Cubs focusing more on finding the next great closer than Aroldis Chapman or Kenley Jansen

Cubs focusing more on finding the next great closer than Aroldis Chapman or Kenley Jansen

SCOTTSDALE, Ariz. – The Cubs are trying to find the next great closer – not repay Aroldis Chapman after an epic World Series celebration or reward Kenley Jansen for what he’s already done with a Mariano Rivera-like cutter.

Chapman is looking for $100 million, said one plugged-in agent posted up at the Omni Scottsdale Resort & Spa during the general manager meetings. If Chapman’s camp can draw the New York Yankees and Los Angeles Dodgers into a bidding war, then maybe the 100-mph closer gets a five-year deal and doubles the $50 million guaranteed the Philadelphia Phillies would regret giving Jonathan Papelbon after the 2011 season.

The Cubs will be “targeted” in their approach this winter, GM Jed Hoyer said Tuesday, after essentially combining two offseasons into one as a hedge against a weak overall free-agent class. “I don’t think it will be an extravaganza, as it was last year. We don’t need to do that. But we are going to be looking at a lot of ways to acquire pitching.”

Because manager Joe Maddon could write out a 2017 Opening Day lineup on his iPad Pro tomorrow. And Theo Epstein’s front office sees enough rotation options to feel comfortable declining a $12 million option on Jason Hammel, buying out a 15-game winner for $2 million.

The Cubs will still make their bullpen a priority as they put the finishing touches on the team that will defend the franchise’s first World Series title in 108 years. Just don’t think only in terms of brand-name closers, a group that also includes three-time All-Star Mark Melancon.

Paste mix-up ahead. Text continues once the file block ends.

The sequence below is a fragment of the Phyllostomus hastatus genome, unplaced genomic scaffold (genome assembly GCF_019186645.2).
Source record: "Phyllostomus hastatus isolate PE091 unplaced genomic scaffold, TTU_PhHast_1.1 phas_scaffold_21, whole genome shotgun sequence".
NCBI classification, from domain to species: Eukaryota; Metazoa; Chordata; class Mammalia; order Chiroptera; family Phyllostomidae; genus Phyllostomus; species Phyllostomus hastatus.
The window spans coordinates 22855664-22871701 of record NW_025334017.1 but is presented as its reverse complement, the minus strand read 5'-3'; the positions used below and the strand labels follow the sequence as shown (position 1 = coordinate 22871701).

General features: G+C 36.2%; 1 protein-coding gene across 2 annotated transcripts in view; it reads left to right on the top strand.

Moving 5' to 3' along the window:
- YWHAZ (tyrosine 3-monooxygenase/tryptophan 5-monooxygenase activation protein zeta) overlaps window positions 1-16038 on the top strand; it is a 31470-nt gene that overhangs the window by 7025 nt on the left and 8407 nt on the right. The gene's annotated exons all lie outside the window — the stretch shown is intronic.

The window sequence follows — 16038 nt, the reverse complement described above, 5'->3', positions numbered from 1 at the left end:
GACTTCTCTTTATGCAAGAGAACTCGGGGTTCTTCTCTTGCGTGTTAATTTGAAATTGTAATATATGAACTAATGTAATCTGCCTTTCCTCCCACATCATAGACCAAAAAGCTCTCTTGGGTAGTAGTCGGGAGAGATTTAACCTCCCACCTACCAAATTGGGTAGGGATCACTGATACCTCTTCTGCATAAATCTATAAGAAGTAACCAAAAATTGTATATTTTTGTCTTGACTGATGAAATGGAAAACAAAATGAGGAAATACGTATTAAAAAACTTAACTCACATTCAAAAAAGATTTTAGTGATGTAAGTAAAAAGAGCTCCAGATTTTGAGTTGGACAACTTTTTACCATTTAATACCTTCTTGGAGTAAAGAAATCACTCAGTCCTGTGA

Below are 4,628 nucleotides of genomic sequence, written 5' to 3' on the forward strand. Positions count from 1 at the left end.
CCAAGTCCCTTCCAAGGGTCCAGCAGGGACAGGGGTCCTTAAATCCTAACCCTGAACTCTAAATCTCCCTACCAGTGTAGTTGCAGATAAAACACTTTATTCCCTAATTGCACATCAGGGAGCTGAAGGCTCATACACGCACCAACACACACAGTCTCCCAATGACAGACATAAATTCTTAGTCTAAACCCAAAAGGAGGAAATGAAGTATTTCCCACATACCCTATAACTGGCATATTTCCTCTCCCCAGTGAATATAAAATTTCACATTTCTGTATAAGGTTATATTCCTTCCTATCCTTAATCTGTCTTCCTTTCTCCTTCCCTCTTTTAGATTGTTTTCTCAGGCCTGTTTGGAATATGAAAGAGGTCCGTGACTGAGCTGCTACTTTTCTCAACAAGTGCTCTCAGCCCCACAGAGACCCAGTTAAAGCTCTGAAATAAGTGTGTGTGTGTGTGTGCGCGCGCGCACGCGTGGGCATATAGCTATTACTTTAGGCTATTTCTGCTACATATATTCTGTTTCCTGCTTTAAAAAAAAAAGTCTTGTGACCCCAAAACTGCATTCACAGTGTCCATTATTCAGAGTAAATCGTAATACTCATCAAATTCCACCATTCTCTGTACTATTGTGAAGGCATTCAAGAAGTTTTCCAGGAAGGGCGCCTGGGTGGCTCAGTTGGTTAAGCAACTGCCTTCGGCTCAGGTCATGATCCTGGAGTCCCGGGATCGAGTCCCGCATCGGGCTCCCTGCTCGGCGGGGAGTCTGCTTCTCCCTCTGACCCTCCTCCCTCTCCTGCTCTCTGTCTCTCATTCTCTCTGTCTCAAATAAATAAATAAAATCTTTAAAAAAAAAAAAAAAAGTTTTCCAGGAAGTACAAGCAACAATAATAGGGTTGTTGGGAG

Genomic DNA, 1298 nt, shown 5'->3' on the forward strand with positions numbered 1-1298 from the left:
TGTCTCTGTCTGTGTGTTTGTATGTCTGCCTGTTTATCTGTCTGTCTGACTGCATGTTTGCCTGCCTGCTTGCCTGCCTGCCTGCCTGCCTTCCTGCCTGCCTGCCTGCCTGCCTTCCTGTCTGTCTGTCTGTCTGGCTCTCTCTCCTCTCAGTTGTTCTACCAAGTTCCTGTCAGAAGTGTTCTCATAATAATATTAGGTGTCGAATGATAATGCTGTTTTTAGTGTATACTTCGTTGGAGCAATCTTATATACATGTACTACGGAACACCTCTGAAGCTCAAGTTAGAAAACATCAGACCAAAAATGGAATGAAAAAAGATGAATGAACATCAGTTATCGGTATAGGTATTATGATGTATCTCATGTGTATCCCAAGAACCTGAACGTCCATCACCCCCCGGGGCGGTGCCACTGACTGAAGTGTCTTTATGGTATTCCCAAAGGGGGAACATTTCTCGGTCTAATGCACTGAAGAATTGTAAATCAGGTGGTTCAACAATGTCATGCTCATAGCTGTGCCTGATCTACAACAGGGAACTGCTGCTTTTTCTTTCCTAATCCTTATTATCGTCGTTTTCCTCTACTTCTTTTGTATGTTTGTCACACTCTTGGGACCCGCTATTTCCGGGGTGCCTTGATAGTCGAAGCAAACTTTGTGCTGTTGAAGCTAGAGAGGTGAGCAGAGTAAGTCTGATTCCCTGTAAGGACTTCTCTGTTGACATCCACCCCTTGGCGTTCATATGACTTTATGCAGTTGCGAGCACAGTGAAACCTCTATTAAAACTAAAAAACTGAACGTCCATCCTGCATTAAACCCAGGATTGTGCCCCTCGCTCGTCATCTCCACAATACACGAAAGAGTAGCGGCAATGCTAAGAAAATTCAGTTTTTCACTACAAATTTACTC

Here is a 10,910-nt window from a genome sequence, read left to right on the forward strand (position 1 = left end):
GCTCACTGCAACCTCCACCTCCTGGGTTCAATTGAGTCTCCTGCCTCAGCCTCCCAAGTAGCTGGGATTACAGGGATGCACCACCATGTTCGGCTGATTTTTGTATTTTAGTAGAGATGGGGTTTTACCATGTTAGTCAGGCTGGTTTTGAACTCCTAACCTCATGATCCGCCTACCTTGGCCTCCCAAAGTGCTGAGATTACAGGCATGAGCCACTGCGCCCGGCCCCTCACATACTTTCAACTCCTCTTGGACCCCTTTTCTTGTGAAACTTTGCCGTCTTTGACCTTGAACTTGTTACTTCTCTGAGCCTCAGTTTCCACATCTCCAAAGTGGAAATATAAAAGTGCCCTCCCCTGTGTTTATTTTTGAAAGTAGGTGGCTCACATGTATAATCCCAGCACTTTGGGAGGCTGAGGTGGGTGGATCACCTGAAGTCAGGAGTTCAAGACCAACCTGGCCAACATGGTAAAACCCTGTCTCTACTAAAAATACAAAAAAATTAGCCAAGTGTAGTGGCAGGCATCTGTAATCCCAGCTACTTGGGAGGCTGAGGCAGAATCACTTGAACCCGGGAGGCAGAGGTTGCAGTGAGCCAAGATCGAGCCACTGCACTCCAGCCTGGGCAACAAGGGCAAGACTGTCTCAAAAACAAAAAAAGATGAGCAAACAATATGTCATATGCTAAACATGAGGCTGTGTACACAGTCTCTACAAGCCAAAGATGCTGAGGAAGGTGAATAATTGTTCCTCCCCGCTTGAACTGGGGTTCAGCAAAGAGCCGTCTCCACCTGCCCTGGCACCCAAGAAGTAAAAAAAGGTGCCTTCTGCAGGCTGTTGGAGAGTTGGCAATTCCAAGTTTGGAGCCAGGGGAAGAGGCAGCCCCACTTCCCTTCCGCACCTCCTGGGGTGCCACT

“We’re going to explore every avenue,” Hoyer said. “Obviously, there’s an appeal to guys in the free-agent market that have had great track records. But I think closers come from all over. Generally – when you sort of start looking at where those guys come from – some (have) had some bumps along the road and established themselves later on.”

Before Andrew Miller became an American League Championship Series MVP with the Cleveland Indians, he had been a failed starter with the Detroit Tigers and Florida Marlins. Within a matter of weeks after the 2010 season, Epstein’s Boston Red Sox traded Dustin Richardson for Miller, non-tendered him and then signed him to a minor-league deal, allowing the 6-foot-7 lefty to finally blossom.

“Andrew Miller’s the perfect example,” Hoyer said. “Trying to be creative in finding bullpen pieces is something that we should always challenge ourselves to do, because the great reliever of next postseason may be a guy no one’s even thought of right now.”

Hoyer pointed out how Wade Davis had been “a secondary consideration” in the December 2012 trade between the Kansas City Royals and Tampa Bay Rays. While James Shields and Wil Myers made all the headlines, Davis became an integral part of Kansas City’s lights-out bullpen, helping the Royals win back-to-back AL pennants and the 2015 World Series.

The Cubs once discovered Hector Rondon – a 30-save closer last year – through the Rule 5 draft. Rondon didn’t complain when the Cubs acquired Chapman from the Yankees in late July, though a triceps injury and uncertainty about his role would ultimately limit his effectiveness.

It’s a different look, but Maddon already sees right-hander Carl Edwards Jr. as someone with the potential to make a Miller-light impact with his explosive fastball, feel for pitching and ability to throw multiple innings.